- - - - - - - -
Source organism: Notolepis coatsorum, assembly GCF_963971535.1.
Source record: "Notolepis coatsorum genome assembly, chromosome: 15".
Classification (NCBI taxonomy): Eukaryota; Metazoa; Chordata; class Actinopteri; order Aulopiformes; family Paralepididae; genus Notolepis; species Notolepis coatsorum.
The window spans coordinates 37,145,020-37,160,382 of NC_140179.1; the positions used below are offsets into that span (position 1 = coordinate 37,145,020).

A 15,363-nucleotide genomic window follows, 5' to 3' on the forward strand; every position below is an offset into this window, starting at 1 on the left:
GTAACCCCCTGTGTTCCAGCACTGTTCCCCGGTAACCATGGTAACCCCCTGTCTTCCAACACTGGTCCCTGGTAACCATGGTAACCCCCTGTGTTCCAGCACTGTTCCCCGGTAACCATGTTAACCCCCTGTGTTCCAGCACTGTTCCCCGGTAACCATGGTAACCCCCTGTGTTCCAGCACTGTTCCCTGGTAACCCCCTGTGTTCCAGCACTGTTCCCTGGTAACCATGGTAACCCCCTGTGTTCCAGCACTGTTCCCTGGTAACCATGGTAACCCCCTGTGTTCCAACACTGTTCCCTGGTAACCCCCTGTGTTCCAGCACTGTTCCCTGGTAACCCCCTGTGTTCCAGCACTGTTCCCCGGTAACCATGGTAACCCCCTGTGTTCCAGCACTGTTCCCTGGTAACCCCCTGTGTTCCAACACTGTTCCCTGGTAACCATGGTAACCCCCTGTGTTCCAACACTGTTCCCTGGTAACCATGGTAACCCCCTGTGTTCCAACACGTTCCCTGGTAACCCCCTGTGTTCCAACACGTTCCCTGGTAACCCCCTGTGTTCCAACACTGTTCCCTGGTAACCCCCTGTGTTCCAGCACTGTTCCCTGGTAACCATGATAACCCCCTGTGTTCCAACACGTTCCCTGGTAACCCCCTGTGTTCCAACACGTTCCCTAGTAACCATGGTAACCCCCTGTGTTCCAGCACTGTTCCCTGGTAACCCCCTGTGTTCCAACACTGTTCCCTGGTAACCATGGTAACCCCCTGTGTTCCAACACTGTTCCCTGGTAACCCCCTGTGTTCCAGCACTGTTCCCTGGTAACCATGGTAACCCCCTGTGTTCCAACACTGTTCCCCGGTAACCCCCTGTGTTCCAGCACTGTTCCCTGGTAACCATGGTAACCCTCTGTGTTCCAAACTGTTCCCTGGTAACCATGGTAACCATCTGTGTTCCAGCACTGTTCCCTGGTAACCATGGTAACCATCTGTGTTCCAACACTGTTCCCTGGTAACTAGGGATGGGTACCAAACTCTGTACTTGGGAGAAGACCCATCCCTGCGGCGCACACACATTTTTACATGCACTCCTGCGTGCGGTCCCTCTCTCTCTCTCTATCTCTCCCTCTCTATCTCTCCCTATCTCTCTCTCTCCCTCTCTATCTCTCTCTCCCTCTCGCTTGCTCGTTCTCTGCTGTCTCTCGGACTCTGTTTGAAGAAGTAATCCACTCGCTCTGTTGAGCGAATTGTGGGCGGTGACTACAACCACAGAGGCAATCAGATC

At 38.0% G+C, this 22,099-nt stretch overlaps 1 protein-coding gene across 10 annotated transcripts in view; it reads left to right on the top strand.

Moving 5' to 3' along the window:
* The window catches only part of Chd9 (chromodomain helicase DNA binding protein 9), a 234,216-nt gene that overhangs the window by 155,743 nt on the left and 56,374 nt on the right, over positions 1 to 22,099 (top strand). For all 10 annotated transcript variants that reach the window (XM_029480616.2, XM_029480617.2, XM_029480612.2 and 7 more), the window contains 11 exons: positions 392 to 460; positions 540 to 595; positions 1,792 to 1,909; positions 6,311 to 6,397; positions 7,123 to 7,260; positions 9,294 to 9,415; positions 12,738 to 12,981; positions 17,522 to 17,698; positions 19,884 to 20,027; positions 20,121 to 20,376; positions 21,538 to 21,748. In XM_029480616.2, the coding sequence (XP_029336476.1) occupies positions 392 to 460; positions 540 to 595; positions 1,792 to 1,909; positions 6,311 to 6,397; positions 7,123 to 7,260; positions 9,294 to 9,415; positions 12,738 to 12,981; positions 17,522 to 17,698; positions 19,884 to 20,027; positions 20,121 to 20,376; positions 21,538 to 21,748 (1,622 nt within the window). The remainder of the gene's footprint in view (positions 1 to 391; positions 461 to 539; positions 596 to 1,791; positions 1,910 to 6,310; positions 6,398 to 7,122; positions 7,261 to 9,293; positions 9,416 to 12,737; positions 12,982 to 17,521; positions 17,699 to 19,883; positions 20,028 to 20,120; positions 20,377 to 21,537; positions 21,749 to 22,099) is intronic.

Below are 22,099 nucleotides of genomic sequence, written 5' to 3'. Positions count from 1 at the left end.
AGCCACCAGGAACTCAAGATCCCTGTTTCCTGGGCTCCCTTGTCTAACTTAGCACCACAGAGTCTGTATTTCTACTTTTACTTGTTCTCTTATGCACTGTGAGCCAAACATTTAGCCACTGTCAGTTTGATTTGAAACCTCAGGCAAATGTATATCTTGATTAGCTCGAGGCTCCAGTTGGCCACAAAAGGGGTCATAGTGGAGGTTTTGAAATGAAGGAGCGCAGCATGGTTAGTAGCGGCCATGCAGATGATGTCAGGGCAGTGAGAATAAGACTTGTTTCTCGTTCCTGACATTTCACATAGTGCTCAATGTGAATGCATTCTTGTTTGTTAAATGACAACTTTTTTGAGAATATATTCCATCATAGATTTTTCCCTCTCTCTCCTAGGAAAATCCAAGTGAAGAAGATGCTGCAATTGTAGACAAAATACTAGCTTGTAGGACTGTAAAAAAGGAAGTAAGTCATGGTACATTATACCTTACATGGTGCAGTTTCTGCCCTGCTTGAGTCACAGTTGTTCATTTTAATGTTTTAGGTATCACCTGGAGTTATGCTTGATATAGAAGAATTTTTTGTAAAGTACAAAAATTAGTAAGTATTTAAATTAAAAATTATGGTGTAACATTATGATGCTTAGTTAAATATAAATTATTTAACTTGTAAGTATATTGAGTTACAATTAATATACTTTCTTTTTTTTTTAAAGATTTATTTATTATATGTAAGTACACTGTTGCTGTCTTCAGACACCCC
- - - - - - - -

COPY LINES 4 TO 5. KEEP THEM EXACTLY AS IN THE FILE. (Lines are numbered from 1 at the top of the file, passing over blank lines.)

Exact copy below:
The window spans coordinates 37,145,020-37,160,382 of NC_140179.1; the positions used below are offsets into that span (position 1 = coordinate 37,145,020).

A 15,363-nucleotide genomic window follows, 5' to 3' on the forward strand; every position below is an offset into this window, starting at 1 on the left: